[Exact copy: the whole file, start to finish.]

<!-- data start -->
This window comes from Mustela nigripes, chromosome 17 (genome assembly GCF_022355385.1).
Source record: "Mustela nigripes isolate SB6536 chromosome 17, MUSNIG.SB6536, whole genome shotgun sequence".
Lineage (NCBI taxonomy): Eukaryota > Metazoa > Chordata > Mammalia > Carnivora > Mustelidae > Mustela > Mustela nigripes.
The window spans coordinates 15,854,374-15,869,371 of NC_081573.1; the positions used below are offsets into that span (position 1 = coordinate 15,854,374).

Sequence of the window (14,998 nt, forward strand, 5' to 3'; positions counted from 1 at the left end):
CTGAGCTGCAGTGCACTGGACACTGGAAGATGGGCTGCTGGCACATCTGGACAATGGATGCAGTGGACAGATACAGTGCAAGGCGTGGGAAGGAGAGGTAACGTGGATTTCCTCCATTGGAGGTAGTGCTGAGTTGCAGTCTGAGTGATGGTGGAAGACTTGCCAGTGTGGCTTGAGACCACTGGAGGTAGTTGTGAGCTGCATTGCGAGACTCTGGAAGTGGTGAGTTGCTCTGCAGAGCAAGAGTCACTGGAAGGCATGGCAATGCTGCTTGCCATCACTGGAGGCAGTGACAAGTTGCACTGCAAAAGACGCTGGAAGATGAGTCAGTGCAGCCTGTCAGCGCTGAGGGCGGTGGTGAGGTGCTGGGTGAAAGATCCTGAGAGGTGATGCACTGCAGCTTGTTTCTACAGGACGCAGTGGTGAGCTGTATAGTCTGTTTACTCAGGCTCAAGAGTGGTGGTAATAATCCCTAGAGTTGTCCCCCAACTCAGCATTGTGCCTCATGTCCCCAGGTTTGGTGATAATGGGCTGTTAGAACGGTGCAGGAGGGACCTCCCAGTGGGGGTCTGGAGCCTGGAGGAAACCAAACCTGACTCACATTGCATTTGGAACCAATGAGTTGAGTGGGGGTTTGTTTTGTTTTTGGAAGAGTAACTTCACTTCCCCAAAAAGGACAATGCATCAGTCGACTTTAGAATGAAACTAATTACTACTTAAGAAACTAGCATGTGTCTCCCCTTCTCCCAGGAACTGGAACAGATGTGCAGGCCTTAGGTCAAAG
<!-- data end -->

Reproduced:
This window comes from Mustela nigripes, chromosome 17 (genome assembly GCF_022355385.1).
Source record: "Mustela nigripes isolate SB6536 chromosome 17, MUSNIG.SB6536, whole genome shotgun sequence".
Lineage (NCBI taxonomy): Eukaryota > Metazoa > Chordata > Mammalia > Carnivora > Mustelidae > Mustela > Mustela nigripes.
The window spans coordinates 15,854,374-15,869,371 of NC_081573.1; the positions used below are offsets into that span (position 1 = coordinate 15,854,374).

Sequence of the window (14,998 nt, forward strand, 5' to 3'; positions counted from 1 at the left end):
CTGAGCTGCAGTGCACTGGACACTGGAAGATGGGCTGCTGGCACATCTGGACAATGGATGCAGTGGACAGATACAGTGCAAGGCGTGGGAAGGAGAGGTAACGTGGATTTCCTCCATTGGAGGTAGTGCTGAGTTGCAGTCTGAGTGATGGTGGAAGACTTGCCAGTGTGGCTTGAGACCACTGGAGGTAGTTGTGAGCTGCATTGCGAGACTCTGGAAGTGGTGAGTTGCTCTGCAGAGCAAGAGTCACTGGAAGGCATGGCAATGCTGCTTGCCATCACTGGAGGCAGTGACAAGTTGCACTGCAAAAGACGCTGGAAGATGAGTCAGTGCAGCCTGTCAGCGCTGAGGGCGGTGGTGAGGTGCTGGGTGAAAGATCCTGAGAGGTGATGCACTGCAGCTTGTTTCTACAGGACGCAGTGGTGAGCTGTATAGTCTGTTTACTCAGGCTCAAGAGTGGTGGTAATAATCCCTAGAGTTGTCCCCCAACTCAGCATTGTGCCTCATGTCCCCAGGTTTGGTGATAATGGGCTGTTAGAACGGTGCAGGAGGGACCTCCCAGTGGGGGTCTGGAGCCTGGAGGAAACCAAACCTGACTCACATTGCATTTGGAACCAATGAGTTGAGTGGGGGTTTGTTTTGTTTTTGGAAGAGTAACTTCACTTCCCCAAAAAGGACAATGCATCAGTCGACTTTAGAATGAAACTAATTACTACTTAAGAAACTAGCATGTGTCTCCCCTTCTCCCAGGAACTGGAACAGATGTGCAGGCCTTAGGTCAAAG